A BRONX BOY LOOKS AT BRANDO
NY Times Sunday 07/12/04 NY section
Reprinted with permission of the NY Times, all rights reserved, copyright 2004
by Jerome Charyn
He was the sum of all possibilities, the measure of all things, in my embattled kingdom of the Bronx. How could I have discovered him on Broadway, where he would stop a performance of Streetcar as he pranced across the stage with a kind of animal beauty that educated, refined theatergoers had never seen before? I was neither educated nor refined, and I’d never heard of their Broadway, a curious district of "live theater" that could limp along in a Manhattan given over to movie palaces. Few of us in the heartland of the East Bronx would have known where to buy a ticket for Streetcar. And so I never experienced that first "rush" of Brando in ’47, even though I was old enough and curious enough at ten to slip into the theater under the skirts of some maiden aunt. The Bronx was full of maiden aunts who were as lonely and starved for love as Blanche DuBois, but we had no streetcars named Desire, not one entry point that could have explained the power of humans dueling on a stage.
I had to suffer three more years. When Marlon appeared in The Men (1950) as a muscular paraplegic, I realized at once that Hollywood was giving some very strange signals: he had the stink of sexuality right on the moviehouse wall, but Hollywood was the land of boy meets girl, the healthy but haunting love that Louis B. Mayer had defined at MGM, where nothing interfered with the force of every frame to deliver what was safe and just a little sexy.
Brando wasn’t safe, wasn’t predictable, wasn’t imprisoned by any frame. It was impossible to tell what he would do next. He was like our gang leaders in the Bronx,
wizards who rose to prominence because they were unpredictable, and no one could read their direction or their dreams; they would slap or stroke you in the same instant, with the same hand. And often they had a beauty that separated them from most men, or boys like us. The girls who flocked to them seemed like apparitions in their wake. And so it was with Brando; even as a paraplegic, he was much more beautiful than Teresa Wright, who could have been a "debutante" attached to the Crotona Park Royals. Like our Bronx wizards, Brando was polymorphously perverse. And in Streetcar (filmed in 1951), Viva Zapata! (1952), The Wild One and On the Waterfront (both 1954) the women, whether Kim Hunter, Jean Peters, Mary Murphy, or Eva Marie Saint, were stationary objects held in place by the demonic magnet of Marlon Brando. Everything and everyone—decor, story, actresses, actors—disappeared inside his whirlwind. He was larger than any narrative, looking almost obscene as Marc Anthony without his toga in Julius Caesar (1953). Even Shakespeare had a tough time competing with Brando—the music and resonance came from one actor, tight as a corkscrew, having to mask himself in order to avenge Caesar’s death. I remember being bored when Brando wasn’t on screen, feeling sick in a sea of dead space.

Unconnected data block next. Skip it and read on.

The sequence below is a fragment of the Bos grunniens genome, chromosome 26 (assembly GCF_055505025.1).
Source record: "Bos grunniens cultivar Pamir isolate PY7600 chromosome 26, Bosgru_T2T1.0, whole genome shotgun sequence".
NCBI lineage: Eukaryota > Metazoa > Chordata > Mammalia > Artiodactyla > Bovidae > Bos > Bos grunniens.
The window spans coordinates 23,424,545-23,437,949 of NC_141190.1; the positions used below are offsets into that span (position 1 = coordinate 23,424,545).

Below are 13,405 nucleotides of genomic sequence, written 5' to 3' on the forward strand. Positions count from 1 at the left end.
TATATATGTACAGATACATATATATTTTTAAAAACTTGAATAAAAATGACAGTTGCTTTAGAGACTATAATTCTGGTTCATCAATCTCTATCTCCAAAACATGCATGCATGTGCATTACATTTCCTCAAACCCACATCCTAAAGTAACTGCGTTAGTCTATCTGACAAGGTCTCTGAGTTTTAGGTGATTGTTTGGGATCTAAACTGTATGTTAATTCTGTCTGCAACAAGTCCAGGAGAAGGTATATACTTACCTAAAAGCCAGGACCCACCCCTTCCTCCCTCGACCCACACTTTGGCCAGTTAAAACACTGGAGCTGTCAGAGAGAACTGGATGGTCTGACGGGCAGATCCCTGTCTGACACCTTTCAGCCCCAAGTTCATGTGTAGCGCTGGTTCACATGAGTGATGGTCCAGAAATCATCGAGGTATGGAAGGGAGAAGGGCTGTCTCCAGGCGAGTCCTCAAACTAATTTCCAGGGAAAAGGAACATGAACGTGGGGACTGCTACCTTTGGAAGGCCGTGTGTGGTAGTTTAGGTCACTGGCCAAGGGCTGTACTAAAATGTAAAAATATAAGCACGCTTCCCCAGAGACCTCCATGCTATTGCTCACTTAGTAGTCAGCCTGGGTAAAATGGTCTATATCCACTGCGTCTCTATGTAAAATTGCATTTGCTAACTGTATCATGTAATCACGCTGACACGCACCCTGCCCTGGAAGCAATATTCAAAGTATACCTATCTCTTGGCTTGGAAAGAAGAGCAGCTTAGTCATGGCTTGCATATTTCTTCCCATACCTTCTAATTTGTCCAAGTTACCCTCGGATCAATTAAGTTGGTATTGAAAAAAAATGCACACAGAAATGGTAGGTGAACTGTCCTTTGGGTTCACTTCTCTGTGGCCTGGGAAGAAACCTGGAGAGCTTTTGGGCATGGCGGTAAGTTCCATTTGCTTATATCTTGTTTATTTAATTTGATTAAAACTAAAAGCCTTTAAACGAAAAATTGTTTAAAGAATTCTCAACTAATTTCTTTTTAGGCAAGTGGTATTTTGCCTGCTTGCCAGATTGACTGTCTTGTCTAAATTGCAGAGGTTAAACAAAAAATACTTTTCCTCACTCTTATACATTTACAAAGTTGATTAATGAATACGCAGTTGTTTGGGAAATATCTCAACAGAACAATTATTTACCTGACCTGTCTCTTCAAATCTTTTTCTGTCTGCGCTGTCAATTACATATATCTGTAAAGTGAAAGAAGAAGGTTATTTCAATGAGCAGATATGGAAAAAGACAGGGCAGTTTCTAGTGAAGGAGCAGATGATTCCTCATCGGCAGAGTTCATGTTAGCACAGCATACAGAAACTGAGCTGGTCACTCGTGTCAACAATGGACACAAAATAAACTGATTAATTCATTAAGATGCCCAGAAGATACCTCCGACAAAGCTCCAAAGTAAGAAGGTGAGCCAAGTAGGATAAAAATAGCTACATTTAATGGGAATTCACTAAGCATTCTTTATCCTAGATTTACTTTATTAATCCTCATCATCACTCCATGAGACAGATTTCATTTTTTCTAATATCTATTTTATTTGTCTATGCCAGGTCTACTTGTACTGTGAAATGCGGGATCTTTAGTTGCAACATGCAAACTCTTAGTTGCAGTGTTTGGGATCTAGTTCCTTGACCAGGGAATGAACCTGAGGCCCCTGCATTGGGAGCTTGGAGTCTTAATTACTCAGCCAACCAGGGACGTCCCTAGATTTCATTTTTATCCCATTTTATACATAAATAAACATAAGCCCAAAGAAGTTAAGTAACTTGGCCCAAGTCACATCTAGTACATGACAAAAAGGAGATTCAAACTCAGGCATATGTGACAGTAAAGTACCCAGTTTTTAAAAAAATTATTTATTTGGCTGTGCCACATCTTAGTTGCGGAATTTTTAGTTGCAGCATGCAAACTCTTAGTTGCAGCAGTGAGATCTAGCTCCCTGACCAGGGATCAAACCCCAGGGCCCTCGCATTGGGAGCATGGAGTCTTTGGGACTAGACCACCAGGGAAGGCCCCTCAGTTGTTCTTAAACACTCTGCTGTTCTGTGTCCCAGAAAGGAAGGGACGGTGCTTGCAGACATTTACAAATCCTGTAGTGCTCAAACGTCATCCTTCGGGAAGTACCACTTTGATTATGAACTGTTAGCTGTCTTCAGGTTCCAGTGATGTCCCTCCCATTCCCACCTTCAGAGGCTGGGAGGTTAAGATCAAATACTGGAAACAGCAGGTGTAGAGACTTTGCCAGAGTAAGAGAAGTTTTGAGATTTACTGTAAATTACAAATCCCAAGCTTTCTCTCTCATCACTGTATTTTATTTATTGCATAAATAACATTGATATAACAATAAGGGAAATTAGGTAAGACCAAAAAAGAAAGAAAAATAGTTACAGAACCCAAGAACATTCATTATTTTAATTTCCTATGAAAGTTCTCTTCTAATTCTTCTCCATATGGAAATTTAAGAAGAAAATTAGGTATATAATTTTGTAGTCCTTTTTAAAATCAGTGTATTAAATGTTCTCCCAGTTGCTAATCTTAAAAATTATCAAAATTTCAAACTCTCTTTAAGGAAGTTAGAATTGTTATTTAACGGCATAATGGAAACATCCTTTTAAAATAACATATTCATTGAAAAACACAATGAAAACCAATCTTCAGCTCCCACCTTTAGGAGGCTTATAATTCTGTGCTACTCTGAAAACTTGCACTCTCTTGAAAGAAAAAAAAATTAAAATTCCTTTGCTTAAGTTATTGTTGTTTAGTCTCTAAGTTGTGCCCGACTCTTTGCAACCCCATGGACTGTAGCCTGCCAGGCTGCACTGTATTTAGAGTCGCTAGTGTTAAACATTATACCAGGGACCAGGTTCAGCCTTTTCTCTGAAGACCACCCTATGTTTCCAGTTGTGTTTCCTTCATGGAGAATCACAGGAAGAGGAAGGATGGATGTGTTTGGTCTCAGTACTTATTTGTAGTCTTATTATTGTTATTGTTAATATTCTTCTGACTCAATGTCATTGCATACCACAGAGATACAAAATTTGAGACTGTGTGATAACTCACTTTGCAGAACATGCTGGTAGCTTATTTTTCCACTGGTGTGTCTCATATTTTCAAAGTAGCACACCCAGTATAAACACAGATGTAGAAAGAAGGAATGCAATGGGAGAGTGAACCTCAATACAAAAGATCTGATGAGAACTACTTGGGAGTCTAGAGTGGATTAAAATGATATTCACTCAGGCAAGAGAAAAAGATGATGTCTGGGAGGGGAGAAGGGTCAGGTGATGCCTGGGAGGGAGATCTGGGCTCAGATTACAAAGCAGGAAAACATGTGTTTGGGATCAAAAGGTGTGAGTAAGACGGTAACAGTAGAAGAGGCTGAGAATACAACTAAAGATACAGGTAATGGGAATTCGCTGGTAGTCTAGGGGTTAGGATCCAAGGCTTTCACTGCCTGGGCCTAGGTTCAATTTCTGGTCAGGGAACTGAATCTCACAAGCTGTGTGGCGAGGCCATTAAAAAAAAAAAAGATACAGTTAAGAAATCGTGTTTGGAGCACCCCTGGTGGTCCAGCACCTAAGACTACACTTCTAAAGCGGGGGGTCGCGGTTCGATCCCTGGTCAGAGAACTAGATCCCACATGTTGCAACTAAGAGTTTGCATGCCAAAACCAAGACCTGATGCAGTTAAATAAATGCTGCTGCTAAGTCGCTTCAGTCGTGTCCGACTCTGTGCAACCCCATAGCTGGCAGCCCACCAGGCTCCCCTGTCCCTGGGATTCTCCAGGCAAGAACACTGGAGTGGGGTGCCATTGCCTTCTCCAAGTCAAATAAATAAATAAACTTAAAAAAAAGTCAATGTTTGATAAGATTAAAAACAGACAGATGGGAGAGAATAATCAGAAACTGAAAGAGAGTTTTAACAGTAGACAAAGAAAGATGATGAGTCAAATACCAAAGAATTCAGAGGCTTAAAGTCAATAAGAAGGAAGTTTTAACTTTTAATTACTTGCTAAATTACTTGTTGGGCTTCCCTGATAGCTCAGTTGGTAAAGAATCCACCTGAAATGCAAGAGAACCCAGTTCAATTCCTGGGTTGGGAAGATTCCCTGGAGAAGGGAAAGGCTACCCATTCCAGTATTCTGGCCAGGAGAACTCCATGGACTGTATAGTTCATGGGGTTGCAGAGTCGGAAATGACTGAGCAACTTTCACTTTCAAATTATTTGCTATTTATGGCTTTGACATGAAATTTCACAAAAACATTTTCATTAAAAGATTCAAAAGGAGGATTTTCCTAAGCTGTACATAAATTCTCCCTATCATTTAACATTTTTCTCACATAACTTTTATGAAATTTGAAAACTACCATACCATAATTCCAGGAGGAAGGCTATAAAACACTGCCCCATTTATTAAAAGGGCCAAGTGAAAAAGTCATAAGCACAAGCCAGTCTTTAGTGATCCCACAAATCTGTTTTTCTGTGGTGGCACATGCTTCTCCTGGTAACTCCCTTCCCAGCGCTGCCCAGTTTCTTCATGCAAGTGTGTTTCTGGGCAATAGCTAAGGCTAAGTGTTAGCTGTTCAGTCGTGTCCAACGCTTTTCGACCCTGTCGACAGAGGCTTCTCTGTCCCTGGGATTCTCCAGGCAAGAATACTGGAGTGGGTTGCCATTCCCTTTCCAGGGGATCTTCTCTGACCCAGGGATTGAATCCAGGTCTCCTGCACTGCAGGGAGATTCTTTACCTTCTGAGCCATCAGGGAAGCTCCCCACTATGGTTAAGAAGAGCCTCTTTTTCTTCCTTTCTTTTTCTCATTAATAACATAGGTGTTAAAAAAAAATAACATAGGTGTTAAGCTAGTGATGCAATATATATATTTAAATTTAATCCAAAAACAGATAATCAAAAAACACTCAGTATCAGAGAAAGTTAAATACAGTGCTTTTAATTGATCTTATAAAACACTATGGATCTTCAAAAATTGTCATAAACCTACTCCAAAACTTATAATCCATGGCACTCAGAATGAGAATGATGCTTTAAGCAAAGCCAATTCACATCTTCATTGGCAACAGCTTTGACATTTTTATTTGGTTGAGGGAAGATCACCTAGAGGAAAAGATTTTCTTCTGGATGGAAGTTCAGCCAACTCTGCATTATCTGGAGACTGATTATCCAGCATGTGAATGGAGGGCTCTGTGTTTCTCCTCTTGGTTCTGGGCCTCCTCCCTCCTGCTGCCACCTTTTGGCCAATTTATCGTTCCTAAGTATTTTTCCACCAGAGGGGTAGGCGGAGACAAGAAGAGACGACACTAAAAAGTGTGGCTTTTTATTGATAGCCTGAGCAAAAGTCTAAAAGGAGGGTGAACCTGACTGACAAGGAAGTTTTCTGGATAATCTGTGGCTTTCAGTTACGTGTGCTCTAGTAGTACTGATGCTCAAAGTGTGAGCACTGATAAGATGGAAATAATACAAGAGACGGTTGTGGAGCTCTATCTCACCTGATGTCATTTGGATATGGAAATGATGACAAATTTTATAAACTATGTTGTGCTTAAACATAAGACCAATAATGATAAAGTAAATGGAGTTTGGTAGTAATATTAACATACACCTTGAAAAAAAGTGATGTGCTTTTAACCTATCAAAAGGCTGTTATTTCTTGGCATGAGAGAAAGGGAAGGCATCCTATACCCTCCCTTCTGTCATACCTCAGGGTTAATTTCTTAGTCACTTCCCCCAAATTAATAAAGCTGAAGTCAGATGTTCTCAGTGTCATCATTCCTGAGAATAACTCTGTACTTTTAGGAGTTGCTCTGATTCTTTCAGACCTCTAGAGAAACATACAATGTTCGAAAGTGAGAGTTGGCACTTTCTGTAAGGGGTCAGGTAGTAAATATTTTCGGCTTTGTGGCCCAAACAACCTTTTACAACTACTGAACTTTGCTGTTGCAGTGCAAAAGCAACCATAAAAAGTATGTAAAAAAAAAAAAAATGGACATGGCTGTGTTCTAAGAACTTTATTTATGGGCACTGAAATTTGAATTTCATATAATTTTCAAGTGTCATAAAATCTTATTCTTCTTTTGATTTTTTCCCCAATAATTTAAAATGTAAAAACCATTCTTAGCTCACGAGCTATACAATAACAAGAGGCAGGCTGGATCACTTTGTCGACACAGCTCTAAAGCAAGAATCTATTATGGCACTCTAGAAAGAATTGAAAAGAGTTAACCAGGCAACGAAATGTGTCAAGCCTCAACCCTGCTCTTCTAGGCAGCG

"The film," I reported to my high school class, "is about Brando and the nothingingness we have when we’re deprived of him."
We didn’t have a library for miles in my corner of the Bronx, we didn’t have a bookshop, and the candy store I visited didn’t carry The New York Times. It was
a culture of comic books and gangs with zip guns, where violence was just under the
skin, where language was one more cover-up, one more camouflage. And if we’d never been to Manhattan’s museums or concert halls, or read about J. D. Salinger’s bananafish
in The New Yorker, we had a curious cave mentality. We inhabited empty spaces that turned us into trappers of the imagination, readers of film. We were made for moviehouses.
And we were prepared for Brando, for the violence, the cruelty that was always there in almost every gesture. He himself had come from the empty spaces of Nebraska, had grown up with violence, and the walk he had, his little strut, was like that of any Bronx cavalier. He was a Nijinsky who could dance with both feet on the ground—his acting a primitive war cry. My favorite moment is when Zapata is lying in Jean Peters’ arms, and says like a Bronx boy, "I can’t read."
Everyone has a favorite Brando film. Mine is Last Tango, where he plays a
widower who roams around Paris like a haunted man in an overcoat, suddenly so familiar. He could be roaming the bewildered plains of the Bronx—the car barns of Boston Road, the little bridges that connected nothing to nowhere—an amnesiac searching for himself. Brando’s beauty has begun to go. He’s forty-nine, but we’re just as entranced by his wreckage as we were with his lightning looks. He tells us stories, has more soliloquies than Hamlet, but it’s still his silence that stuns us. It’s as if his whole life had been a search for silence—I suspect that’s why he ran off to Tahiti.
He spent himself in Last Tango, scratched under his own mask and decided he didn’t want to do it again. We misinterpret Brando if we cry over his career. He didn’t
outgrow the movies. He lived most of his life in a void, came out of it to entertain us, and crept back in. That void would have been instantly recognizable in the Bronx, my Bronx of fifty years ago, when the borough was cluttered with doctors of philosophy who had lost their direction. They loved to talk about the Nobel Prize that had escaped them, etc. Talking, for Marlon Brando, was another kind of catatonia. I’m grateful for the five or six times he waltzed in front of us without his armor, let us feel the full power of his form, and proceeded to break our hearts.
Jerome Charyn’s novel, The Green Lantern, was published in the fall. He’s working on a book about Quentin Tarantino ( Raised By Wolves) was published, June 2006. He teaches film theory at the American University of Paris.